    Calves weighing 400 to 799 pounds - 1.5 percent
    Calves weighing 800 pounds or more - 1 percent
    Adult cows - 1.6 percent
    Adult bulls - 2 percent

Visit https://tinyurl.com/FSA-LIPfactsheet for more information about the LIP.

To assist producers during and immediately after calving, the National Weather Service has the Cold Advisory for Newborn Livestock (CANL) system. CANL issues advisories on weather conditions that are dangerous to newborn livestock. Those conditions include wind chill, rain or wet snow, and high humidity.

For CANL information in the western part of North Dakota,
visit https://www.weather.gov/bis/canl. For eastern North Dakota and northwestern Minnesota,
visit https://www.weather.gov/fgf/canl.

Source: NDSU Agriculture Communication - April 9, 2018

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Springtime Pruning

Breana Kiser, Agriculture and Natural Resource Agent

There is still time to get the pruning done, as soon as you can walk across the yard easily. Pruning is important to produce strong, healthy, and aesthetically attractive plants. Pruning is important for the health of the tree because it opens up the canopy which allows more light and air to flow through the leaves.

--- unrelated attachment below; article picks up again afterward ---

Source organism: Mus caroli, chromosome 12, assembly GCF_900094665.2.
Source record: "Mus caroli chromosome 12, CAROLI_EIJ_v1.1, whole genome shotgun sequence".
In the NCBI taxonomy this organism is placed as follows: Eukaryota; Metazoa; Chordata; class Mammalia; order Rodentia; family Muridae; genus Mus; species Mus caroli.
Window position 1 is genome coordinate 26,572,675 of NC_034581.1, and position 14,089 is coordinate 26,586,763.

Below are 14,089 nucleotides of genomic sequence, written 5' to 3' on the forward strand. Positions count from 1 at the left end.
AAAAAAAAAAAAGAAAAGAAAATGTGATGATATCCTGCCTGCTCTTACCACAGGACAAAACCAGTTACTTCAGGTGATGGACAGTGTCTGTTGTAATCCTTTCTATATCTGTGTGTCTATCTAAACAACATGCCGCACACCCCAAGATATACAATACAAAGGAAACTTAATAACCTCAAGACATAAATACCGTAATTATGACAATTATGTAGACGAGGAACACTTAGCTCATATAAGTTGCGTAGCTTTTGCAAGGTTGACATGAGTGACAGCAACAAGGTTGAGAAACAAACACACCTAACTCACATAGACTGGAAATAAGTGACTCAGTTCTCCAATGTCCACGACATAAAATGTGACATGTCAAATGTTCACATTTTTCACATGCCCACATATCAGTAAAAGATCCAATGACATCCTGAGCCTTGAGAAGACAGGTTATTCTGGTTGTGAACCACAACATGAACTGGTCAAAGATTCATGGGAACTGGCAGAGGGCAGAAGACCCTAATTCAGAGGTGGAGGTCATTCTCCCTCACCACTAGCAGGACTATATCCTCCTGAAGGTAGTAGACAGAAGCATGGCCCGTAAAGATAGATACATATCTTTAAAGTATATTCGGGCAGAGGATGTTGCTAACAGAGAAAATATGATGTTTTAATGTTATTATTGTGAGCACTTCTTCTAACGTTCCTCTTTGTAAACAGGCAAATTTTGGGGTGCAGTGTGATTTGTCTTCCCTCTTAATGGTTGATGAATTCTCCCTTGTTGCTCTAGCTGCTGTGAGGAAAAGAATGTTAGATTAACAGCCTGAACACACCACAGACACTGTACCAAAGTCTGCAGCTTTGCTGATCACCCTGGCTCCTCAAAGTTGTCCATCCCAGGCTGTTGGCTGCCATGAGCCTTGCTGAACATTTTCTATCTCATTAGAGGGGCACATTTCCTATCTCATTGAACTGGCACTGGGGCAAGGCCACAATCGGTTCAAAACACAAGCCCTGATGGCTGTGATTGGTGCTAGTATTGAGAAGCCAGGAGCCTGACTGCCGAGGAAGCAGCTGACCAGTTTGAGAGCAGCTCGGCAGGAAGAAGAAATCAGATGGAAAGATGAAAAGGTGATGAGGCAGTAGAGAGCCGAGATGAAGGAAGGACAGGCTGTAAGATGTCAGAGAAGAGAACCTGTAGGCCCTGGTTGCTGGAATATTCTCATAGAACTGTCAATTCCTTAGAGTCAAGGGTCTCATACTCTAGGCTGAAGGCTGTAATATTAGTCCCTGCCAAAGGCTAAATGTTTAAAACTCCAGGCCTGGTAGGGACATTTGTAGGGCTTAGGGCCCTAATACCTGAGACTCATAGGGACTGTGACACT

It is best to prune your tree while it’s dormant, so before buds swell. The best time is during winter but with the cold and snow it can make it difficult to prune. March is normally the best time to prune but our March made this difficult. April will start to warm up so once you can walk across your yard but you still have time to cut before buds start to develop. Don’t cut tree branches that are so high that you have to climb to cut them, be safe and stay on the ground.

Some of benefits of pruning are it reduces the change of fungal problems by allowing more air move in the leaves. It will reduce the tree’s crop load, making your tree more likely to bear fruit every year while allowing the fruit to be larger and ripen faster. This allows the tree to have more time to prepare for the coming winter when the fruit it picked early. When pruning your shrubs you can manage the height and shape of the shrub.

Use a sharp, quality hand pruner, lopper or pruning saw. Remove branches that point downward, inward or straight up, cross over/through the tree, or will shade the branch below. Clean out small twigs near the center of the tree. For both trees and shrubs, keep the branches that are growing outward and upward which also look healthy. When making your cuts be sure to make cuts at the branch collars. Don’t leave stubs which will rot and can cause disease.